Our conversation with the Spanish design group on rethinking common objects
by Matilde Angelucci
Aránzazu Moreno B, Alejandra Salvatore and Sofía Uquillas are the founders of Antiatoms, a multidisciplinary studio located in Madrid. Since 2005, they have integrated their respective skills to develop projects focused on fashion and product design. Their works are conceived through a rigorous conceptual process which, along with their design synergy, serves as a fundamental prerequisite for creating beautiful, high-quality goods.
According to the pair, “The very nature of the studio is a result of our different points of view, our careers and experience. This allows us to approach the concepts we work with in very different ways each time enriching the results, to undertake projects in many different areas and especially to establish highly structured processes from which we constantly learn and enjoy.” In addition to their product line and a recent collaboration with Vans, Antiatoms provides a range of services including corporate branding and analysis of design, trends and costume design.
Their intuitive, conceptual pieces include “Le Mutant,” a multitasking object serving the needs of our often frantic lives with its adaptable form—it can take the shape of an expansive leather surface for picnics or be hung on the wall to hold objects. “Paper Containers” turns the everyday container into a reusable and sustainable design object, while “The Protection” is a series of objects conceived to protect what we have, our privacy, our identity and our emotions, connecting interiors with surroundings in an ironic and paradoxical way. Complex in construction but simple to use, each of their functional projects are designed to meet the needs of the increasingly multifaceted modern life.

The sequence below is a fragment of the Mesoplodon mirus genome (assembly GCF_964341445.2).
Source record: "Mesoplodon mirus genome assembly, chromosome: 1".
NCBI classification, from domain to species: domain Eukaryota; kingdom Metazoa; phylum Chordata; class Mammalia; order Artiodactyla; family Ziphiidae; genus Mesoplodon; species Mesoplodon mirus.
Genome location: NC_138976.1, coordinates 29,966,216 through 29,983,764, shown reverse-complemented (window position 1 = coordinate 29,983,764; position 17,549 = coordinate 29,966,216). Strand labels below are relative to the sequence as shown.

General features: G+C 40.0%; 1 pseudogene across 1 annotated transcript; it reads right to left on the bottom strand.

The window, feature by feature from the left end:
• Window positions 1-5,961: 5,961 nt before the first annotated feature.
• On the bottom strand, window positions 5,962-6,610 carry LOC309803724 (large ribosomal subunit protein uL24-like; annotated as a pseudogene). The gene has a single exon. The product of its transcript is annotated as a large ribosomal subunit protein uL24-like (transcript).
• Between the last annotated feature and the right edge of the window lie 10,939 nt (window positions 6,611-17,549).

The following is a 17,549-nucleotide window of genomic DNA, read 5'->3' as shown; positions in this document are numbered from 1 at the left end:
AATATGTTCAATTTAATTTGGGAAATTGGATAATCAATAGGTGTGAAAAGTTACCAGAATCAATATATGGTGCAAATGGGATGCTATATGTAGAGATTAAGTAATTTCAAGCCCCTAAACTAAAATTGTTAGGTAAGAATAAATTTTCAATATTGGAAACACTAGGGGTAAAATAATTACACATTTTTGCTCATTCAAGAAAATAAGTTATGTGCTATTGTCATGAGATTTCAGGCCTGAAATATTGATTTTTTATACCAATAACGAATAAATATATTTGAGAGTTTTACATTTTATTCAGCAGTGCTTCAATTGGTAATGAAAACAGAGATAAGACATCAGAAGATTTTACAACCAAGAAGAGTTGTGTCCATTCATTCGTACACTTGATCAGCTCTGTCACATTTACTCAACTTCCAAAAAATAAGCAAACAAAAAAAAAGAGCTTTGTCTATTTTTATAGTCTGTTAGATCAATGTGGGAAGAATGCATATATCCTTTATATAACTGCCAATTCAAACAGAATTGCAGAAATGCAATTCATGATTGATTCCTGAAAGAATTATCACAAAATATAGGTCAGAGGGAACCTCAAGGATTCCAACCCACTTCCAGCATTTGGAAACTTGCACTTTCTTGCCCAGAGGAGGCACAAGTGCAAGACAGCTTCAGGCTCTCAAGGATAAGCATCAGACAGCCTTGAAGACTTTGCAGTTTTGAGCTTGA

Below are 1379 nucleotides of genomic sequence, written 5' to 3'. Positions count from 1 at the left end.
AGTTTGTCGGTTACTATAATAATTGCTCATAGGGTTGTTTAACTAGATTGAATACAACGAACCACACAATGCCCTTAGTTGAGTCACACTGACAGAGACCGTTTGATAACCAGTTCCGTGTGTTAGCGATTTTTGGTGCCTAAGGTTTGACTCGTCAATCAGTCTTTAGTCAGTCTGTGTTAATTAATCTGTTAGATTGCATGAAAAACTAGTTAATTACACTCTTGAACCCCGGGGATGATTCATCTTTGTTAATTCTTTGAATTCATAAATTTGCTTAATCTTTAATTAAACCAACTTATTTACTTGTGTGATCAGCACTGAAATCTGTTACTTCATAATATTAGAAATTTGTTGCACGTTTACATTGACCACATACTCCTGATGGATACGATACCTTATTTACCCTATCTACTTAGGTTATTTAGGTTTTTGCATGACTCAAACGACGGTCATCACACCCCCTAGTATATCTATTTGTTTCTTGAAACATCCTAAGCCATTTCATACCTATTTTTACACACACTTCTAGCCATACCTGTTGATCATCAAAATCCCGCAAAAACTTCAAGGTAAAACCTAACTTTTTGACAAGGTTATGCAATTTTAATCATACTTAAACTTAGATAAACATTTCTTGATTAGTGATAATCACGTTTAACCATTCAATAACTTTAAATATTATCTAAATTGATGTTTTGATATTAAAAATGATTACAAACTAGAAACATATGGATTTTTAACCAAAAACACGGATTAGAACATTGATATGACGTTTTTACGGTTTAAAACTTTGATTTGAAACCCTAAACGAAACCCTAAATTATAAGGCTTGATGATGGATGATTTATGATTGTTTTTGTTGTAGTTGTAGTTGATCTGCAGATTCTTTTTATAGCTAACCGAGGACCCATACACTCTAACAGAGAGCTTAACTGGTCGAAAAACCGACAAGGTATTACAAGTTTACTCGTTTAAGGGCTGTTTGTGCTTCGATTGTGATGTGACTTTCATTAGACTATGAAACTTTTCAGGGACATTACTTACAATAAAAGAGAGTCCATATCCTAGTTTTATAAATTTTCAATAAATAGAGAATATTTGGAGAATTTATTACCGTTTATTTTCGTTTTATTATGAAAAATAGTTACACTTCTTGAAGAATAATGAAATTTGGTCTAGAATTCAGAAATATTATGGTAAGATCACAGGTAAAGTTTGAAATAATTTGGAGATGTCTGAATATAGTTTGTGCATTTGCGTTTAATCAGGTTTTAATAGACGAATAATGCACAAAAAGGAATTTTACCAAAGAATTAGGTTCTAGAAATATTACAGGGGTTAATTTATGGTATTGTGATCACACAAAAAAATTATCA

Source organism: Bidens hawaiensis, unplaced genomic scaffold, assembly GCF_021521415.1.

Who is your typical client?
We don’t have a specific customer type. We know that our products are purchased by women in their 60s, students and people from around the world with many different backgrounds. They come not only from capitals, but also from small places everywhere. The only thing they have in common is that they appreciate the quality of manufacturing—they are looking for something different and not too commercial, and appreciate quality and materials. We often receive emails telling us that they are very happy with the pieces purchased through our website, and we are very grateful for that after all the energy we put into each project.
How important is aesthetic today compared to the past?
Aesthetics have always occupied a large part of the work of many philosophers since antiquity and has been important throughout life, even before thinkers started wondering about it. It influences everything we do and what we surround ourselves with every day. The difference is that now, with all the visual stimuli we receive, the extremely fast pace at which content is generated, and in our general lifestyle, we can only “see” and not read. The external appearance and trends capture center stage. The challenge for designers is growing, we try to say something more and expect our customers to appreciate and engage with the concept and process as well as with the result.
Design by definition means functionality—from this point of view, how do people’s needs change?
Design is permanently attached to needs. If needs change, the design is forced to adapt quickly to these new requirements. However, we are seeing more examples where design creates a new need, a desire. Now we have the freedom to work and both imagine from scratch and also review what has been done before. From our point of view, that is very necessary on a creative level.
Your work could be defined as intellectual—your projects are meaningful and mostly symbolic. In your opinion how has the artist/designer’s role changed?
An artist and a designer´s process to research and create is completely different. Although we apparently use complex or abstract concepts as a starting point for a project, as designers, we always keep in mind that the result should be useful: every object is tested, rectified and minimized in terms of ornamentation. We try to choose materials, finishes and ways of manufacturing that tell something, but always with a purpose, to achieve an effective and timeless piece.